These concepts are reflected in regard to the monarchy of Israel. The Midrash states: “Just as the disk of the moon is not completed until the fifteenth day... Similarly, there were fifteen generations from Avraham until Solomon.” The ultimate of monarchy, “the fullness of the moon,” was not attained until Israel’s fifteenth generation.

Here too, we see an inter-relationship between the fourteenth and fifteenth generations. David, the fourteenth generation, is singled out as the progenitor of the Jewish monarchy. As the Rambam states: Once David was anointed, he acquired the crown of monarchy. Kingship belongs to him and his male descendants forever. Similarly, the Mashiach will be a descendant of David and Solomon. Thus, in a manner parallel to the moon, a certain dimension of completion was attained in the fourteenth generation.

The above concept becomes even clearer when the particulars of the transfer of authority from David to Solomon are examined. Solomon was crowned in David’s lifetime . Kings I (1:32-4) relates that Bathsheva declared: “May my lord, King David, live forever.” Directly afterwards, the narrative continues: King David said:... Take with you the servants of your lord and have my son Solomon ride on my mule... and anoint him as king over Israel; ... And you shall proclaim: May King Solomon live.

Though in general, we find that “two kings cannot share the same crown,” in this instance, Solomon, the fifteenth generation, assumed his position during the monarchy of David, the fourteenth. This further emphasizes the significance of the fifteenth of the month, the day when the moon is full.

The fullness of the moon is relevant to each individual in his service of G‑d. The Jewish calendar is fixed according to the moon and as we recite in the liturgy, Israel is “destined to be renewed as she.” Just as the moon follows a pattern of increasing its brilliance until the fifteenth of the month when it shines in its fullness; similarly, each Jew should continue to add light until at the fifteenth of the month, his light is “full.”

The prophet Yeshayahu declares: “Arise, shine. Your light has come and the glory of the L‑rd shines upon you.” The light a Jew possesses stems from “the glory of the L‑rd,” G‑d’s light. Nevertheless, it becomes “your light,” the personal light of every Jew.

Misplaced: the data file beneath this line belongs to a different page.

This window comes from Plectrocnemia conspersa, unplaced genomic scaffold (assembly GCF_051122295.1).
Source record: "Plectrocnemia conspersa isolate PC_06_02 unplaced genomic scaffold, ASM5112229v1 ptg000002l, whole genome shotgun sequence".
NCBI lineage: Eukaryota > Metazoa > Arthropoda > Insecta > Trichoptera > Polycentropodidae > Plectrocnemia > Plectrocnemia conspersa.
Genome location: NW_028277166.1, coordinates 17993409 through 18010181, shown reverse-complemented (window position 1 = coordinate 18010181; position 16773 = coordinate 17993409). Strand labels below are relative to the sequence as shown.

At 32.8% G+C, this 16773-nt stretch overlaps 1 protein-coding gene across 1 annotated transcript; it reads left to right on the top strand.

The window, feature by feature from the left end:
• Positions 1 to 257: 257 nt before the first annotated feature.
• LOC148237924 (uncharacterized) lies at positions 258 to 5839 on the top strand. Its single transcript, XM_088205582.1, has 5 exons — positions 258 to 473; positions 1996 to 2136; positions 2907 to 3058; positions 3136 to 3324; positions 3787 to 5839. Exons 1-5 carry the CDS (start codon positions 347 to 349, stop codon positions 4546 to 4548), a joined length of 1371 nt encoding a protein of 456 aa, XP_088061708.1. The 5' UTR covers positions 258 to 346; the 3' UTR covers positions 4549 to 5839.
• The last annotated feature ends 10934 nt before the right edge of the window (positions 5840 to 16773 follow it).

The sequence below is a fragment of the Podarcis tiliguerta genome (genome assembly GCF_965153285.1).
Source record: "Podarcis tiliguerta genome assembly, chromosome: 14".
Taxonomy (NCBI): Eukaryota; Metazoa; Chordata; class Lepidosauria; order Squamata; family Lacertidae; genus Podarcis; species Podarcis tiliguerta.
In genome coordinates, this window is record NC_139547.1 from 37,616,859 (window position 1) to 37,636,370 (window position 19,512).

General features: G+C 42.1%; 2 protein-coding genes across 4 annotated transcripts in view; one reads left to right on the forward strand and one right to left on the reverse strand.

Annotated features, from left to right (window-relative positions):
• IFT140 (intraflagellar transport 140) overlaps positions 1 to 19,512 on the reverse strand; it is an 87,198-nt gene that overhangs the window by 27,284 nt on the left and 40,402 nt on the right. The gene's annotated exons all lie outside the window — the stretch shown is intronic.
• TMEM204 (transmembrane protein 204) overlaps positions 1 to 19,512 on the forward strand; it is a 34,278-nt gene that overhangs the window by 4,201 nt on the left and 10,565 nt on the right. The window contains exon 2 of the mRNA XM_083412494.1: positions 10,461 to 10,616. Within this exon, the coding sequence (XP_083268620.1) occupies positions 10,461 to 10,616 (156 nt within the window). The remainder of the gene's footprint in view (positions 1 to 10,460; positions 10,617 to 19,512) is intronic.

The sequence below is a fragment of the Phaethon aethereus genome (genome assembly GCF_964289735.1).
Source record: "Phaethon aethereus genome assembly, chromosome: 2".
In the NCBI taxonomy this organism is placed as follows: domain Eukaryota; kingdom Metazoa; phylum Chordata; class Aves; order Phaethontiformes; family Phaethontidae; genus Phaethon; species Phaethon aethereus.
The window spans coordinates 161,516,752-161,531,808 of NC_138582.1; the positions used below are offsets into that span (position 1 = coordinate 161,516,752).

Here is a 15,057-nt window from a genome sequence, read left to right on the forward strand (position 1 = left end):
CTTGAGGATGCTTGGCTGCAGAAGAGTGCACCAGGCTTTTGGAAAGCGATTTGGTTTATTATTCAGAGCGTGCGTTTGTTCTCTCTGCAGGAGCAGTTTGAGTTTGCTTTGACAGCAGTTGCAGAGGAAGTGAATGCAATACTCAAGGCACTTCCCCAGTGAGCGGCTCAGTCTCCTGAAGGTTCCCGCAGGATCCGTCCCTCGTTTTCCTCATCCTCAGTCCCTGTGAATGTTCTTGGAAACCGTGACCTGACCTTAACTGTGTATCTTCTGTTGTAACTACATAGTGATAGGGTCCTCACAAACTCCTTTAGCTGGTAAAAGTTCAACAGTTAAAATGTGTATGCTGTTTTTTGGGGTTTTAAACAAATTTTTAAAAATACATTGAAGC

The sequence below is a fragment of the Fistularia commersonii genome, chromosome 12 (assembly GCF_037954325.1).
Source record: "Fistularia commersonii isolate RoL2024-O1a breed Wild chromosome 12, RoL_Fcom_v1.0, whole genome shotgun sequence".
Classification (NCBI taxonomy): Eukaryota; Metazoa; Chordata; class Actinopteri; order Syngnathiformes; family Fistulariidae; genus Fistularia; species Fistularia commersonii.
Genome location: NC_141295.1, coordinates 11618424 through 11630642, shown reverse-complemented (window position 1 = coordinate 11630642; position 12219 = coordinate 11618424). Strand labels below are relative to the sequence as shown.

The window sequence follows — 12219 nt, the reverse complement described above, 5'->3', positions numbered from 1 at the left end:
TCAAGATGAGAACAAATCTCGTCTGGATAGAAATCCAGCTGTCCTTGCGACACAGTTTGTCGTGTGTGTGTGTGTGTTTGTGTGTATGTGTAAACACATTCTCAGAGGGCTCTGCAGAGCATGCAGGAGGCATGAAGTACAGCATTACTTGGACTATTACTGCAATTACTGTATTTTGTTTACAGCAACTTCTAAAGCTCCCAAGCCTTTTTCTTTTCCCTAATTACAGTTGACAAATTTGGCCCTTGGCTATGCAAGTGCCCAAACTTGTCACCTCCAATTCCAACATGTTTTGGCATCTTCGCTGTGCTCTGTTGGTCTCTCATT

How? Torah is also called “light,” for Torah and G‑d are one. Through Torah, a Jew becomes one with G‑d. Thus, G‑d’s light can become the light of each Jew which should be increased every day till on the fifteenth of the month it shines in total fullness.

Thus, the fifteenth of Tammuz, a month singled out as the month of the Previous Rebbe’s redemption is a proper time to emphasize the importance of the practices instituted by the Previous Rebbe. Those practices can be categorized according to the “three pillars on which the world stands: Torah, service (prayer), and deeds of kindness.”

In the realm of Torah:

The Previous Rebbe instituted the study of Chitas: Chumash, Tehillim (Psalms), and Tanya on a daily basis.

[Even though, as mentioned above, Psalms has a dimension of prayer,] it is still considered as Torah. As we learn from the verse: “May the words of my mouth be acceptable,” our Sages commented that David requested (and his request was granted) that the recitation of Psalms be considered equal to the study of the most difficult subjects in the realm of Torah.

In the realm of prayer:

In general, there is a need for a stress on prayer in a minyan and emphasis on the preparation for prayer. This implies, not only a stress on studying before prayer, but also emphasis placed on one’s intention in prayer. One must “Know before whom you stand.”

(Indeed, the Rambam writes that keeping in mind the meaning of the words of prayer is an absolute requirement only in the first line of the Shema and in the first blessing in the Shemoneh Esreh. In contrast, if one lacks the overall intention implied by “Know before Whom you stand,” one’s prayer is entirely unacceptable.)